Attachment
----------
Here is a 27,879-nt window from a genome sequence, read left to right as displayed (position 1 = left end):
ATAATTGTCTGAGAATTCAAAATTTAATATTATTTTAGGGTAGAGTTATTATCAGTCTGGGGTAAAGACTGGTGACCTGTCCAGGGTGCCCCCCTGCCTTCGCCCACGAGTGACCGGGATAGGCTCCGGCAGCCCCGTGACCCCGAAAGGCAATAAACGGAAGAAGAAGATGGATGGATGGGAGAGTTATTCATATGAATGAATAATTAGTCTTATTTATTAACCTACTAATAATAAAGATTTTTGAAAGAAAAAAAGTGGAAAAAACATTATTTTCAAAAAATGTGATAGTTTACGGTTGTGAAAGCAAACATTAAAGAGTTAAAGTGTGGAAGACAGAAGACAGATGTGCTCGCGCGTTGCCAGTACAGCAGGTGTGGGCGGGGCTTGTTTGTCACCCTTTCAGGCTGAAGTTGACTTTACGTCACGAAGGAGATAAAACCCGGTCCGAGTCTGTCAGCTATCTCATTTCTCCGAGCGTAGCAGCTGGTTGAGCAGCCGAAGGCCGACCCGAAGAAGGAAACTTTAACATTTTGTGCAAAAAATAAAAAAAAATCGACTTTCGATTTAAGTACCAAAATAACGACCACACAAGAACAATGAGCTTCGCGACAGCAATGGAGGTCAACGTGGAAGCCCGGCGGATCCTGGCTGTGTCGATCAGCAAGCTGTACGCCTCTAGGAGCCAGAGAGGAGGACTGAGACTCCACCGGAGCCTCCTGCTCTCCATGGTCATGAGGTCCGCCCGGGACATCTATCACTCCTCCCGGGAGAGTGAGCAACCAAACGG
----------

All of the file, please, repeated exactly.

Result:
Here is a 27,879-nt window from a genome sequence, read left to right as displayed (position 1 = left end):
ATAATTGTCTGAGAATTCAAAATTTAATATTATTTTAGGGTAGAGTTATTATCAGTCTGGGGTAAAGACTGGTGACCTGTCCAGGGTGCCCCCCTGCCTTCGCCCACGAGTGACCGGGATAGGCTCCGGCAGCCCCGTGACCCCGAAAGGCAATAAACGGAAGAAGAAGATGGATGGATGGGAGAGTTATTCATATGAATGAATAATTAGTCTTATTTATTAACCTACTAATAATAAAGATTTTTGAAAGAAAAAAAGTGGAAAAAACATTATTTTCAAAAAATGTGATAGTTTACGGTTGTGAAAGCAAACATTAAAGAGTTAAAGTGTGGAAGACAGAAGACAGATGTGCTCGCGCGTTGCCAGTACAGCAGGTGTGGGCGGGGCTTGTTTGTCACCCTTTCAGGCTGAAGTTGACTTTACGTCACGAAGGAGATAAAACCCGGTCCGAGTCTGTCAGCTATCTCATTTCTCCGAGCGTAGCAGCTGGTTGAGCAGCCGAAGGCCGACCCGAAGAAGGAAACTTTAACATTTTGTGCAAAAAATAAAAAAAAATCGACTTTCGATTTAAGTACCAAAATAACGACCACACAAGAACAATGAGCTTCGCGACAGCAATGGAGGTCAACGTGGAAGCCCGGCGGATCCTGGCTGTGTCGATCAGCAAGCTGTACGCCTCTAGGAGCCAGAGAGGAGGACTGAGACTCCACCGGAGCCTCCTGCTCTCCATGGTCATGAGGTCCGCCCGGGACATCTATCACTCCTCCCGGGAGAGTGAGCAACCAAACGG